Lindsey: I have experienced what it’s like being the only woman in the room and with no women above me. This was a lonely place to be and it was hard to visualize myself progressing, nonetheless doing so and having a family. Today I am fortunate to work with many women—above me, around me, and on my team. I have many different role models and examples, underscoring why representation matters and can foster such a sense of belonging—and in turn accelerate performance. Women uplift each other just by being there, period. It’s even more powerful when these women bring and share their authentic selves and are proactive in being there for each other—as sounding boards, as mentors, as friends—lifting each other up and amplifying each other’s voices. Having women like this in the workplace has been core to my resilience and the sustainability of my performance. And while female representation has improved in many places, a lot more work needs to be done to increase representation of women of color in tech—at all leadership levels—ensuring that ALL women can look up and around and see others like them.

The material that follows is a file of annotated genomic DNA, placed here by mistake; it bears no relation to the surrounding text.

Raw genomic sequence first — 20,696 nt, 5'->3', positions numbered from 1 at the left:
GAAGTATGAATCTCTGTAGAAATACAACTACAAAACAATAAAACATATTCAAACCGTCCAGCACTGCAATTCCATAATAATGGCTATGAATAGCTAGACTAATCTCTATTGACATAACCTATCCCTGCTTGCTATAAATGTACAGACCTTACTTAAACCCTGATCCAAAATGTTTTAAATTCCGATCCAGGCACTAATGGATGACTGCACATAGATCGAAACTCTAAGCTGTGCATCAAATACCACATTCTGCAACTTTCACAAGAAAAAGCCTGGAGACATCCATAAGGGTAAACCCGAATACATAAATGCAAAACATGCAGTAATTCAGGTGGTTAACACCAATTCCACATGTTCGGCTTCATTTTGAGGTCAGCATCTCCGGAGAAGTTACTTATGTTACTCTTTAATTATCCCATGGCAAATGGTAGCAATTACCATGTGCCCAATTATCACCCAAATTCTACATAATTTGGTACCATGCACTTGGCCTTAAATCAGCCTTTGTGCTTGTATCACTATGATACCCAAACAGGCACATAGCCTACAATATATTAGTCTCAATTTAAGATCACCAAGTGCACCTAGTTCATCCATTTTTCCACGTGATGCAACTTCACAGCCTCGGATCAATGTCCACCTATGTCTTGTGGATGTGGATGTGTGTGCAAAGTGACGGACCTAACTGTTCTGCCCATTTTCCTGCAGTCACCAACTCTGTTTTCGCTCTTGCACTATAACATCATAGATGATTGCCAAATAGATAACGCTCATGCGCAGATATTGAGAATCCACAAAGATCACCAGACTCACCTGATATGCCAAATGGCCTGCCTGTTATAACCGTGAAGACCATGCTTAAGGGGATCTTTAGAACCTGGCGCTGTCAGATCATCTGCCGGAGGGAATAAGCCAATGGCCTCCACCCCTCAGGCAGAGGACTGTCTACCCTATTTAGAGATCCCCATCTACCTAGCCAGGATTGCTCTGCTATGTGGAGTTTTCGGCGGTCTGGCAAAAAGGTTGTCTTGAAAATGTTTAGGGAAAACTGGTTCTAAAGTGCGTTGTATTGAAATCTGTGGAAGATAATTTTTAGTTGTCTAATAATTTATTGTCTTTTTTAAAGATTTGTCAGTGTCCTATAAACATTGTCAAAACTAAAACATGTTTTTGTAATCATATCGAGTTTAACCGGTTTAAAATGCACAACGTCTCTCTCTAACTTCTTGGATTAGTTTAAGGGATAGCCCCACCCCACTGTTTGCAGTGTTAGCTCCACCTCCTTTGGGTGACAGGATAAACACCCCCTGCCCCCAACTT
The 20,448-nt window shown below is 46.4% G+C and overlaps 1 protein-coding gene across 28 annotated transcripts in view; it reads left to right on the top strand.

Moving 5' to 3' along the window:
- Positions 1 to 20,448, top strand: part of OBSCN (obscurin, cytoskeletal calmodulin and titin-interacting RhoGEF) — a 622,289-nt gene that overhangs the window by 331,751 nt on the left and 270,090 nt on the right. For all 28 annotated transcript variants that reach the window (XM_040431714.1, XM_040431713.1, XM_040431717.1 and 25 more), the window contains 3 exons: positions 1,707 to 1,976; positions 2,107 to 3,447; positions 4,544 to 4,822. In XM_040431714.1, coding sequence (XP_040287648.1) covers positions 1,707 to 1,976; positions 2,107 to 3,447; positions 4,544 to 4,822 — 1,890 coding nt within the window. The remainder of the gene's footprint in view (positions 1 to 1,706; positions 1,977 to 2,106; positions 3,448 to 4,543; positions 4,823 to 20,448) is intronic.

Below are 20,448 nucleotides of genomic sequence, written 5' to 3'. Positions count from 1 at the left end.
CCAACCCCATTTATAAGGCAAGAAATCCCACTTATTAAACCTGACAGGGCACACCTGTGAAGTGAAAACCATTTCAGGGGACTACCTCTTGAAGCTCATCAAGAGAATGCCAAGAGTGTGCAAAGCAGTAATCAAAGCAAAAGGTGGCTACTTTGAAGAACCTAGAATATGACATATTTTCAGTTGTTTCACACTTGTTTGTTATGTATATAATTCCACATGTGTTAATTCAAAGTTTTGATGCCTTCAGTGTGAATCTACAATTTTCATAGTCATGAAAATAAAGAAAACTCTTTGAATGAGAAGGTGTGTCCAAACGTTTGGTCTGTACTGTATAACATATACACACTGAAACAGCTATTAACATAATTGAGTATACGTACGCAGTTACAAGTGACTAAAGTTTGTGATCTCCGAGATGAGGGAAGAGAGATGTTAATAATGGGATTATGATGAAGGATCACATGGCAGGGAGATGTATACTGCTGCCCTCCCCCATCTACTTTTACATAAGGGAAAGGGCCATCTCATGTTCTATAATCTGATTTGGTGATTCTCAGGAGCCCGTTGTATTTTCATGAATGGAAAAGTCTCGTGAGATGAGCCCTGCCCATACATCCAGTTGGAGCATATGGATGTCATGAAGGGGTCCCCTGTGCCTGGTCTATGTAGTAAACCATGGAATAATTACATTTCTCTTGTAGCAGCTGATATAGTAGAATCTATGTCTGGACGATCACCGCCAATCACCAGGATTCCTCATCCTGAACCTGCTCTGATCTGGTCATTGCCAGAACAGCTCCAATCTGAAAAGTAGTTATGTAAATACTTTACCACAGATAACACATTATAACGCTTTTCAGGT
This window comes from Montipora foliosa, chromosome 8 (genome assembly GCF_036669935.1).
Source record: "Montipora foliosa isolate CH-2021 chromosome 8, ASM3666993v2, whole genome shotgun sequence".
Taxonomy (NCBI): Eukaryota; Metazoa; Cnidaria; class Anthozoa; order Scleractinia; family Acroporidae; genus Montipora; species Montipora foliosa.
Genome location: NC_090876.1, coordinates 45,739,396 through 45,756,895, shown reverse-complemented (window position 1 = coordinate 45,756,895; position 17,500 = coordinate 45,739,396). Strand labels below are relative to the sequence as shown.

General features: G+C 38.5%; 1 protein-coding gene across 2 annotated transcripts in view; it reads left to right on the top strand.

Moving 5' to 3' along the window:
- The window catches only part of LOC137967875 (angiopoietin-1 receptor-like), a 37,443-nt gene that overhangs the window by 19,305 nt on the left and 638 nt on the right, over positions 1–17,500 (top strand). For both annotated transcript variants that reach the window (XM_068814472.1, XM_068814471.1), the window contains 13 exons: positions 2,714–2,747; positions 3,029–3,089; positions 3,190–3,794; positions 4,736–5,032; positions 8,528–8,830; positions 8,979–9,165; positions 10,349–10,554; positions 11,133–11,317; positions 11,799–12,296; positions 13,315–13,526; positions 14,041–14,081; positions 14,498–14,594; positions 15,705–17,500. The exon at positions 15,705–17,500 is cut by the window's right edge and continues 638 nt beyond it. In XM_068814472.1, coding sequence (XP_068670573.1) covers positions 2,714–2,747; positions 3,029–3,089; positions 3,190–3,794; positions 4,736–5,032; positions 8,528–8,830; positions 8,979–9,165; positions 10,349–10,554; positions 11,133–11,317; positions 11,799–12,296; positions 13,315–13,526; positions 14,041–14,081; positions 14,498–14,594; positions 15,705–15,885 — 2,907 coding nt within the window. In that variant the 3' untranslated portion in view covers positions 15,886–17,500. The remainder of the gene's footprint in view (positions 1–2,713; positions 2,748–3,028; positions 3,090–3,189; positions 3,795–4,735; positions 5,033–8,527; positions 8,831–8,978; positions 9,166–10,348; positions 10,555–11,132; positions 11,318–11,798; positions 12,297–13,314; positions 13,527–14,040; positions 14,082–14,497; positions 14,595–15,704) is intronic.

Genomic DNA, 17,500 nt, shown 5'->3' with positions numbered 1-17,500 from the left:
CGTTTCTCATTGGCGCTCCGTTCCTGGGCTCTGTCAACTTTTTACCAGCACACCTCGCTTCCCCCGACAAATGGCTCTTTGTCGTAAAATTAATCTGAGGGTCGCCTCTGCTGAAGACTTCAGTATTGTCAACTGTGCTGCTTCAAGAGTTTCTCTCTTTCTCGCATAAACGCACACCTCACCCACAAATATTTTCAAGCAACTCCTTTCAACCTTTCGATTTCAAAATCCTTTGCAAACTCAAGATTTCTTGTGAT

Martha: We bring so much fun!! (joking). As woman, we perform different roles: wife, partner, organizer, administrator, director, mother, teacher, doctor, all at the same time— this give us a different perspective, and over the years I’ve been very lucky to work with different women as leaders, co-workers and creating a women's network, which has helped me transition through challenging moments. Still, I think that we need to be more supportive and mentor future generations so they too understand the importance of women supporting women in the workplace.


Are there women or role models that have opened doors for your career or personal growth?